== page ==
J.T.V.M. de Jong
- Integrative medicine: a bridge between biomedicine and alternative medicine fitting the spirit of the age
- Sociology Mind
- Volume | Issue number
- 2 | 4
- Pages (from-to)
- Document type
- Faculty of Social and Behavioural Sciences (FMG)
- Amsterdam Institute for Social Science Research (AISSR)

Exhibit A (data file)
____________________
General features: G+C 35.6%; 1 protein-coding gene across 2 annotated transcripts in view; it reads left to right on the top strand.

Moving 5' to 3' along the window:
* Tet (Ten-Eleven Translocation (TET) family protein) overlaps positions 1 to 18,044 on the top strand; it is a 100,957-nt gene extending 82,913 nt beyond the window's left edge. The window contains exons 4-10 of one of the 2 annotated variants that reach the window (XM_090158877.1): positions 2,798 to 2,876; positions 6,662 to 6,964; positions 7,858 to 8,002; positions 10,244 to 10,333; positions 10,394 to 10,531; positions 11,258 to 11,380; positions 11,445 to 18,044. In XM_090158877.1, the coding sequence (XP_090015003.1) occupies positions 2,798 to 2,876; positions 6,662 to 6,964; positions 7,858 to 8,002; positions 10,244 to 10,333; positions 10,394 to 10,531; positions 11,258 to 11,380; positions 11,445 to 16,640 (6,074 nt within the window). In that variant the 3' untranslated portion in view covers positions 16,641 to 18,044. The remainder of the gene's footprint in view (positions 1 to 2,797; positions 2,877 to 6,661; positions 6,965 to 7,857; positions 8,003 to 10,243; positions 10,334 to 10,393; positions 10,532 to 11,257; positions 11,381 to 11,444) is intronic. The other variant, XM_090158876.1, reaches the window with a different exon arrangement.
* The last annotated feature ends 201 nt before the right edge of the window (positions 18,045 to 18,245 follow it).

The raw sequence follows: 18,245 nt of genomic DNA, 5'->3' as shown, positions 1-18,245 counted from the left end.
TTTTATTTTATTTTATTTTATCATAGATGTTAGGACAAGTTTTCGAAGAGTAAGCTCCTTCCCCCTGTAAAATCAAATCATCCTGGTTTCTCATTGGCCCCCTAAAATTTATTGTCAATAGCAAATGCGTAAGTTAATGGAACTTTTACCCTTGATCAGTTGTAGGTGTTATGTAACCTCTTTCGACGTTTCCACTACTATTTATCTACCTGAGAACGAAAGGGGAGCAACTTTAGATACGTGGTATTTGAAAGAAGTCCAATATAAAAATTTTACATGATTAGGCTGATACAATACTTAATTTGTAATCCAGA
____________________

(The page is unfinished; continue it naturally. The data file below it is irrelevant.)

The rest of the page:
Complementary and alternative medicine (CAM) are increasingly used by people in first world countries, almost always in combination with biomedicine. The combination of CAM and biomedicine is now commonly referred to as "integrative medicine" (IM). In Groningen, The Netherlands, we founded a center for integrative psychiatry, offering conventional and complementary mental health care. Like other centers for integrative (mental) health we have mostly received positive reactions although there have been negative and even hostile reactions as well, using phrases like "quackery" and "betrayal". We will try to illustrate that these polarising qualifications, in which "the good" is being positioned against "the bad" in an over-simplified manner, are unnecessary and not useful. Moreover, it is unlikely that this polarisation will stall the growth of IM. It seems that integration is not only a current tendency in medicine, but also a trend fitting the contemporary spirit of the age in which integration seems to be the most common focus. It can be observed in religion, philosophy, spirituality and psychotherapy as well. This article will discuss the difference between differentiation and integration and will show that the focus on differentiation or integration varies with time, mostly rising as a reaction to each other. The transition from one period to the next is often met with resistance and criticism. If the integrative movement is to survive, it cannot do without differentiation and must find a middle way in which appropriate attention is being paid to keeping the integrated parts sufficiently differentiated and allowing them to keep their own identity.
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